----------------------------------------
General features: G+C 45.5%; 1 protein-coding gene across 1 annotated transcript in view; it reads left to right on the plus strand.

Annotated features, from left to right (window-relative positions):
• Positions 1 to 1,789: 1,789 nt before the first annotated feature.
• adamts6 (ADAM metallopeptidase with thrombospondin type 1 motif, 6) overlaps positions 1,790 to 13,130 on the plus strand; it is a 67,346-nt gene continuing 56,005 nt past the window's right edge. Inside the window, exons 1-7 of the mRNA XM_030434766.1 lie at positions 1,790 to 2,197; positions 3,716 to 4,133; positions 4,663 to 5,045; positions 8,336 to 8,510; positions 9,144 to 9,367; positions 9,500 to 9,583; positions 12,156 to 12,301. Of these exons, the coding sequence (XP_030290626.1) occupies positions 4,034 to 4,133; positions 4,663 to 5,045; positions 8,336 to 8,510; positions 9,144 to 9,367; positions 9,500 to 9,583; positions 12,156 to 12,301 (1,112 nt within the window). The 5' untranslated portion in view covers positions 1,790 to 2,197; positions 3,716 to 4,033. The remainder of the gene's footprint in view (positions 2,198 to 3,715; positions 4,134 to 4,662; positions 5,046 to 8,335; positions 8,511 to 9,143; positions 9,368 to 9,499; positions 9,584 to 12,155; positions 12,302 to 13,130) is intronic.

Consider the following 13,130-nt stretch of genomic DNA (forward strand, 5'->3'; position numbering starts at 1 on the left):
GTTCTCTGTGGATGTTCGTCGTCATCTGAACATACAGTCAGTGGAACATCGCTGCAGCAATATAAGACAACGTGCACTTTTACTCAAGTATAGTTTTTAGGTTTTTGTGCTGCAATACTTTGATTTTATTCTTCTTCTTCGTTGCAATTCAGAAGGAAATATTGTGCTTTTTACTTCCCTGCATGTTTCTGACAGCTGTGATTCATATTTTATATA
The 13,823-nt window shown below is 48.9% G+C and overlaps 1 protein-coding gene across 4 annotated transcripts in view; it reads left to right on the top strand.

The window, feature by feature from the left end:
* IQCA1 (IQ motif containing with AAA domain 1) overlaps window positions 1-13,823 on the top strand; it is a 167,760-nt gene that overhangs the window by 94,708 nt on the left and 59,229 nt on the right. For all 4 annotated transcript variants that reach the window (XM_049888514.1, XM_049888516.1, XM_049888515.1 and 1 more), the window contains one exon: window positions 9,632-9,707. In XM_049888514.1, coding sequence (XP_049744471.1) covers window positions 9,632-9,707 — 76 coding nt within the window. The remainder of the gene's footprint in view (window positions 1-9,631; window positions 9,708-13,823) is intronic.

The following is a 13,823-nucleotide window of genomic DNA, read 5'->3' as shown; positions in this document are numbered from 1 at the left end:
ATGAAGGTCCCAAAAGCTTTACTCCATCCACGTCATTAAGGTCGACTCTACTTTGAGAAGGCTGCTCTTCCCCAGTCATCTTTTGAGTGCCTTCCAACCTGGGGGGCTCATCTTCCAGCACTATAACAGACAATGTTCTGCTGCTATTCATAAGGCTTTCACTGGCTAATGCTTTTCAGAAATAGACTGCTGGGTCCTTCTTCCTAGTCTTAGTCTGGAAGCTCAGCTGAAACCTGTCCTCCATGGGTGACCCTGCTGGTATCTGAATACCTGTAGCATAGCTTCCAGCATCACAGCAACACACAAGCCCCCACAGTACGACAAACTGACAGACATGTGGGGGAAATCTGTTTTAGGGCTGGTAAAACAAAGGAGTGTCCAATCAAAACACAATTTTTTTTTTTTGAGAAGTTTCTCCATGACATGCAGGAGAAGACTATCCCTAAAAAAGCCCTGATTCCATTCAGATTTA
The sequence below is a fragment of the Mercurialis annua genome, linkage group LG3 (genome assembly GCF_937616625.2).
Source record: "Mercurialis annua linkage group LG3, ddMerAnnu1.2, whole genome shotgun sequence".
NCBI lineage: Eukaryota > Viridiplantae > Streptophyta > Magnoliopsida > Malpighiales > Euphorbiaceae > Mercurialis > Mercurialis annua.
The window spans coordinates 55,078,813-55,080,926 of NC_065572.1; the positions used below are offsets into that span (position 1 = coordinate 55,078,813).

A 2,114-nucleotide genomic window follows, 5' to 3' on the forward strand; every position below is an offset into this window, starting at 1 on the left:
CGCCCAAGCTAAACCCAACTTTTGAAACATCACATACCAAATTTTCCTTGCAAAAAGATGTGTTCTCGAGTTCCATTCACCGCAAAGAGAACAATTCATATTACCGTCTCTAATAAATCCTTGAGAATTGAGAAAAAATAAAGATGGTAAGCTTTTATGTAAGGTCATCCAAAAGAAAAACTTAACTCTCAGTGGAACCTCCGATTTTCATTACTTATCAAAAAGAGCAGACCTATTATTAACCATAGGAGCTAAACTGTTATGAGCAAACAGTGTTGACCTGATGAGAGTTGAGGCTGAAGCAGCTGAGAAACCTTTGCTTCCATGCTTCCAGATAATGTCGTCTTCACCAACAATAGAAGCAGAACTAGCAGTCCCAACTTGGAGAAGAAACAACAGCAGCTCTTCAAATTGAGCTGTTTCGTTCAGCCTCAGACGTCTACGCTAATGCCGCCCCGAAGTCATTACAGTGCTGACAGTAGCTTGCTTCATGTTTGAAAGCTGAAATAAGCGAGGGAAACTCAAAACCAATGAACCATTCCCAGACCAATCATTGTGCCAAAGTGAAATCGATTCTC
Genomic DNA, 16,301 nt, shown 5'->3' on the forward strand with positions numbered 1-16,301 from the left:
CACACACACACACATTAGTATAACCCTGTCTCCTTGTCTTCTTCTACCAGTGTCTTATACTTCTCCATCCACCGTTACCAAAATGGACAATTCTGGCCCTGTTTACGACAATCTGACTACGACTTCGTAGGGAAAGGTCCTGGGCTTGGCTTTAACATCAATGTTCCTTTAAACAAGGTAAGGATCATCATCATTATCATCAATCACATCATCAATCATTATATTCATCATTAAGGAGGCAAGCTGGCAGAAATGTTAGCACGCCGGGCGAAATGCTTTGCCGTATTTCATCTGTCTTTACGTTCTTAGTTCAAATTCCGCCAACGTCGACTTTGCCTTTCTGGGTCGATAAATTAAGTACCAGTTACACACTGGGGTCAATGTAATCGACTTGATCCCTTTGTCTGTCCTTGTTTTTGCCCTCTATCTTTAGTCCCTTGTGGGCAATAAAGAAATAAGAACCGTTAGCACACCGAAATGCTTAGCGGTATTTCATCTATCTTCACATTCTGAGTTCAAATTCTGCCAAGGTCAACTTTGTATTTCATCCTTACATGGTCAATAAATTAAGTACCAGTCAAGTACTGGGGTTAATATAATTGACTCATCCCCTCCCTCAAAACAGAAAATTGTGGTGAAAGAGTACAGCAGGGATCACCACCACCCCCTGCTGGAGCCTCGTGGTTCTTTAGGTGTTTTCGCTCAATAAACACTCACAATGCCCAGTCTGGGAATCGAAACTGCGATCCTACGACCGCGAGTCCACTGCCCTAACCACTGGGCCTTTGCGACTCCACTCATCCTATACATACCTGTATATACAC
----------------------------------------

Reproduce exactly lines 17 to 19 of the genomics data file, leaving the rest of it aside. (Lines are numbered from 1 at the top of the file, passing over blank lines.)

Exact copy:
CGCCCAAGCTAAACCCAACTTTTGAAACATCACATACCAAATTTTCCTTGCAAAAAGATGTGTTCTCGAGTTCCATTCACCGCAAAGAGAACAATTCATATTACCGTCTCTAATAAATCCTTGAGAATTGAGAAAAAATAAAGATGGTAAGCTTTTATGTAAGGTCATCCAAAAGAAAAACTTAACTCTCAGTGGAACCTCCGATTTTCATTACTTATCAAAAAGAGCAGACCTATTATTAACCATAGGAGCTAAACTGTTATGAGCAAACAGTGTTGACCTGATGAGAGTTGAGGCTGAAGCAGCTGAGAAACCTTTGCTTCCATGCTTCCAGATAATGTCGTCTTCACCAACAATAGAAGCAGAACTAGCAGTCCCAACTTGGAGAAGAAACAACAGCAGCTCTTCAAATTGAGCTGTTTCGTTCAGCCTCAGACGTCTACGCTAATGCCGCCCCGAAGTCATTACAGTGCTGACAGTAGCTTGCTTCATGTTTGAAAGCTGAAATAAGCGAGGGAAACTCAAAACCAATGAACCATTCCCAGACCAATCATTGTGCCAAAGTGAAATCGATTCTC
Genomic DNA, 16,301 nt, shown 5'->3' on the forward strand with positions numbered 1-16,301 from the left:
CACACACACACACATTAGTATAACCCTGTCTCCTTGTCTTCTTCTACCAGTGTCTTATACTTCTCCATCCACCGTTACCAAAATGGACAATTCTGGCCCTGTTTACGACAATCTGACTACGACTTCGTAGGGAAAGGTCCTGGGCTTGGCTTTAACATCAATGTTCCTTTAAACAAGGTAAGGATCATCATCATTATCATCAATCACATCATCAATCATTATATTCATCATTAAGGAGGCAAGCTGGCAGAAATGTTAGCACGCCGGGCGAAATGCTTTGCCGTATTTCATCTGTCTTTACGTTCTTAGTTCAAATTCCGCCAACGTCGACTTTGCCTTTCTGGGTCGATAAATTAAGTACCAGTTACACACTGGGGTCAATGTAATCGACTTGATCCCTTTGTCTGTCCTTGTTTTTGCCCTCTATCTTTAGTCCCTTGTGGGCAATAAAGAAATAAGAACCGTTAGCACACCGAAATGCTTAGCGGTATTTCATCTATCTTCACATTCTGAGTTCAAATTCTGCCAAGGTCAACTTTGTATTTCATCCTTACATGGTCAATAAATTAAGTACCAGTCAAGTACTGGGGTTAATATAATTGACTCATCCCCTCCCTCAAAACAGAAAATTGTGGTGAAAGAGTACAGCAGGGATCACCACCACCCCCTGCTGGAGCCTCGTGGTTCTTTAGGTGTTTTCGCTCAATAAACACTCACAATGCCCAGTCTGGGAATCGAAACTGCGATCCTACGACCGCGAGTCCACTGCCCTAACCACTGGGCCTTTGCGACTCCACTCATCCTATACATACCTGTATATACAC